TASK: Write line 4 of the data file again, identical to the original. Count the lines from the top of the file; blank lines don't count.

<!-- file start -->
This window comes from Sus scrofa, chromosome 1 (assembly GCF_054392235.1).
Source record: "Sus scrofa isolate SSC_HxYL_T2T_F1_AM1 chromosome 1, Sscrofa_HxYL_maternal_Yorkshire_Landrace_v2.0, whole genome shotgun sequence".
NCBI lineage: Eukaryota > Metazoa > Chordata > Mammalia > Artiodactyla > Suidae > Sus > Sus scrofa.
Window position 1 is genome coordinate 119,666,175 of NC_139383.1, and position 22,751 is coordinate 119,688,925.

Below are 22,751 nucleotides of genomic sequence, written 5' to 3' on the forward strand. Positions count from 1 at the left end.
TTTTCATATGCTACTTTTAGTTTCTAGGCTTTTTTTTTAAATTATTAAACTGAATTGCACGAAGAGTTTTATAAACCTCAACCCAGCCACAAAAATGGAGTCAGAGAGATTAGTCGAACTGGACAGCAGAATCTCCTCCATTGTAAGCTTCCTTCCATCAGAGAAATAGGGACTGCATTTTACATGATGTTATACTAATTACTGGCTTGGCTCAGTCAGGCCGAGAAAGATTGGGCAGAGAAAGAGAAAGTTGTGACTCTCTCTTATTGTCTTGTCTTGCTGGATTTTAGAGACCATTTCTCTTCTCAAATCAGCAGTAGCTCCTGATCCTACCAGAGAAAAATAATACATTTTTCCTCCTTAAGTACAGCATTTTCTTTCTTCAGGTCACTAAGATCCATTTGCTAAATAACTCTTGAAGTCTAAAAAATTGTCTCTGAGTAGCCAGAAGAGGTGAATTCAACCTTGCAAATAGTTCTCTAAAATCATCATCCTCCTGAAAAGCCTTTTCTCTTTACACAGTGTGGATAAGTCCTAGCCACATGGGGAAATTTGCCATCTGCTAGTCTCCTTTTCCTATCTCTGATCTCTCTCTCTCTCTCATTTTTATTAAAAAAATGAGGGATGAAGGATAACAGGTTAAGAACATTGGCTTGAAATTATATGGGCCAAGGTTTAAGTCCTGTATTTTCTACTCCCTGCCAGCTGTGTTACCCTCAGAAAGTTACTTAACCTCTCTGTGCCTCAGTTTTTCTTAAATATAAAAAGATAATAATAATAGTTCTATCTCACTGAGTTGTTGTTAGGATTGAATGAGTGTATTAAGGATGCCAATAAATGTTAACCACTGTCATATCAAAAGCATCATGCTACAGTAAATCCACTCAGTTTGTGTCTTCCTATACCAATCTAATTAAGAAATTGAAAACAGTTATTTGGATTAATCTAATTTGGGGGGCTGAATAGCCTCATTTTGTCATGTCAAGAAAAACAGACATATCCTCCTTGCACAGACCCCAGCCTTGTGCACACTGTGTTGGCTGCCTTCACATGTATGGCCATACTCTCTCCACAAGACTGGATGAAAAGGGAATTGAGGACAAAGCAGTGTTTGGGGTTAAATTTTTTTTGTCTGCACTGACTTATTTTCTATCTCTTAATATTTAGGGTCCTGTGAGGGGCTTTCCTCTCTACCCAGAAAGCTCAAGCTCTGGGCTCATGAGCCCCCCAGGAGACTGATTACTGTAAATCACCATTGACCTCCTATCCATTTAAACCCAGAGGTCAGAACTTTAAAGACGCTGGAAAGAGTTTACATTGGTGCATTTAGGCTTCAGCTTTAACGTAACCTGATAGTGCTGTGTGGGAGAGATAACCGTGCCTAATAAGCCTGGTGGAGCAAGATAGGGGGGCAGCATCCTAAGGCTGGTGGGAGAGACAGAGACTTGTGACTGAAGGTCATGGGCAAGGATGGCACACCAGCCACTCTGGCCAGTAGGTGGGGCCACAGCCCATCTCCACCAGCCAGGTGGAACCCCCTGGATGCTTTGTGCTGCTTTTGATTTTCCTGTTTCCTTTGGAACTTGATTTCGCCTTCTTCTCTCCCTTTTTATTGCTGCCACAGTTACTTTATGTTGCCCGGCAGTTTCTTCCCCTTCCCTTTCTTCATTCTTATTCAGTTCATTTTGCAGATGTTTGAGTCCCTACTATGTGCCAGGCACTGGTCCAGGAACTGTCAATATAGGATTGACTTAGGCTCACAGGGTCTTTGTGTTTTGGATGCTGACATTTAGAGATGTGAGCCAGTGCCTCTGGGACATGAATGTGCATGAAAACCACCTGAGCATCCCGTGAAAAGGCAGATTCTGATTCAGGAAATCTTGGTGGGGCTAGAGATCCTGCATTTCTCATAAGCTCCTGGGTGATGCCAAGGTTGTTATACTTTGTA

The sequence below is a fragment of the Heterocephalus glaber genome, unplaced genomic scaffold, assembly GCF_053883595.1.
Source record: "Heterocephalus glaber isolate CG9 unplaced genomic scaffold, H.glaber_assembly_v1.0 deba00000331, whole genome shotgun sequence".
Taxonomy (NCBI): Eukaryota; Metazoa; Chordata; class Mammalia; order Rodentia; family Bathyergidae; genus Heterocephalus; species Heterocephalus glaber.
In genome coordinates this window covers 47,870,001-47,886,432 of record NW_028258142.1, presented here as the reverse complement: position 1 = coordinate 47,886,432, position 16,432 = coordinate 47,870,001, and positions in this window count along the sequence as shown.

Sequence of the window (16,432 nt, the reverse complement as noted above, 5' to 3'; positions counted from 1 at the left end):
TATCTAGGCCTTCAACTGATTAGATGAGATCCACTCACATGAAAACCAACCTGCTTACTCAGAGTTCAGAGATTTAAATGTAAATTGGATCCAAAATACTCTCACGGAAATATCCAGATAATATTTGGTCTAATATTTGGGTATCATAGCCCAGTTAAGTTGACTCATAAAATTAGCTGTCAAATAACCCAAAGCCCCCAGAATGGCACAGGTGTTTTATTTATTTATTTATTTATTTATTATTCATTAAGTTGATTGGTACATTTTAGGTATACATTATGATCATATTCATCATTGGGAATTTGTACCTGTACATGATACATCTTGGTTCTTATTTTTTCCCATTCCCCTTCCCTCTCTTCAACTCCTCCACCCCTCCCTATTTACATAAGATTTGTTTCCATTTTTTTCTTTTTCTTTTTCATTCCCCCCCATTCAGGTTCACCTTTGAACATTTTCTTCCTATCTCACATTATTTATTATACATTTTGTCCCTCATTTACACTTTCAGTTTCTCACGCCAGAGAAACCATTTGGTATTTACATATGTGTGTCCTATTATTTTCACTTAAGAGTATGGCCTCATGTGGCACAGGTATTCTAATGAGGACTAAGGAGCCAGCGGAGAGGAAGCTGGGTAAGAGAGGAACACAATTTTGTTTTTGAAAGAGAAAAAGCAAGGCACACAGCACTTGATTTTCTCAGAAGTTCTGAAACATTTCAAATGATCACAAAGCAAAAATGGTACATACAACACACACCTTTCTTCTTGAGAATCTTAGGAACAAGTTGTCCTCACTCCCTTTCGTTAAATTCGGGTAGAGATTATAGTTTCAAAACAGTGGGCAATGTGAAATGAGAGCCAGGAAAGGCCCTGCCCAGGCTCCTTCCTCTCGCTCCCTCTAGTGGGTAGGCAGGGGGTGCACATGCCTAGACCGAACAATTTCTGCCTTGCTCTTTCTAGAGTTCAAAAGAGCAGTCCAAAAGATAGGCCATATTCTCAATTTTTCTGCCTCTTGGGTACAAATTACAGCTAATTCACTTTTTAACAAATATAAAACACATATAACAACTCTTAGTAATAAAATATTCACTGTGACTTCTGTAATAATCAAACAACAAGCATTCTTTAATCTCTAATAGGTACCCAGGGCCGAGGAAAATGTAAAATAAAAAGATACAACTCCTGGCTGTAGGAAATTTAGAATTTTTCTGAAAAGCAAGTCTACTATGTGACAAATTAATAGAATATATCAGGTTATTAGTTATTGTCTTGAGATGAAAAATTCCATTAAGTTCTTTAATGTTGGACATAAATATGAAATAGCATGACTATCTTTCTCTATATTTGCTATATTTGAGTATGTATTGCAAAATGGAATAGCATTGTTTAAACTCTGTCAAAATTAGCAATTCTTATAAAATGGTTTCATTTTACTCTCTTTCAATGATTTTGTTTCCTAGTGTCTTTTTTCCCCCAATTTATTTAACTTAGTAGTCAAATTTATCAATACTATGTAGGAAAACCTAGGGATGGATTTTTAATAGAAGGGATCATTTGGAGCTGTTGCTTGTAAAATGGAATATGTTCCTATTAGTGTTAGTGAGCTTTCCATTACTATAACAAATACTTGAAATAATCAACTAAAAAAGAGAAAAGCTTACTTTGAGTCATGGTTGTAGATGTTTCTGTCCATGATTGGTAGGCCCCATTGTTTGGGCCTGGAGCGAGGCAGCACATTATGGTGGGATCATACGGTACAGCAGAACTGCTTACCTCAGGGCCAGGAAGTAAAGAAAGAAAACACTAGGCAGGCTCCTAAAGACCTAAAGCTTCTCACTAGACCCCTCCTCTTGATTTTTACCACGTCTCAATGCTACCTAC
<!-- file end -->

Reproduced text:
Window position 1 is genome coordinate 119,666,175 of NC_139383.1, and position 22,751 is coordinate 119,688,925.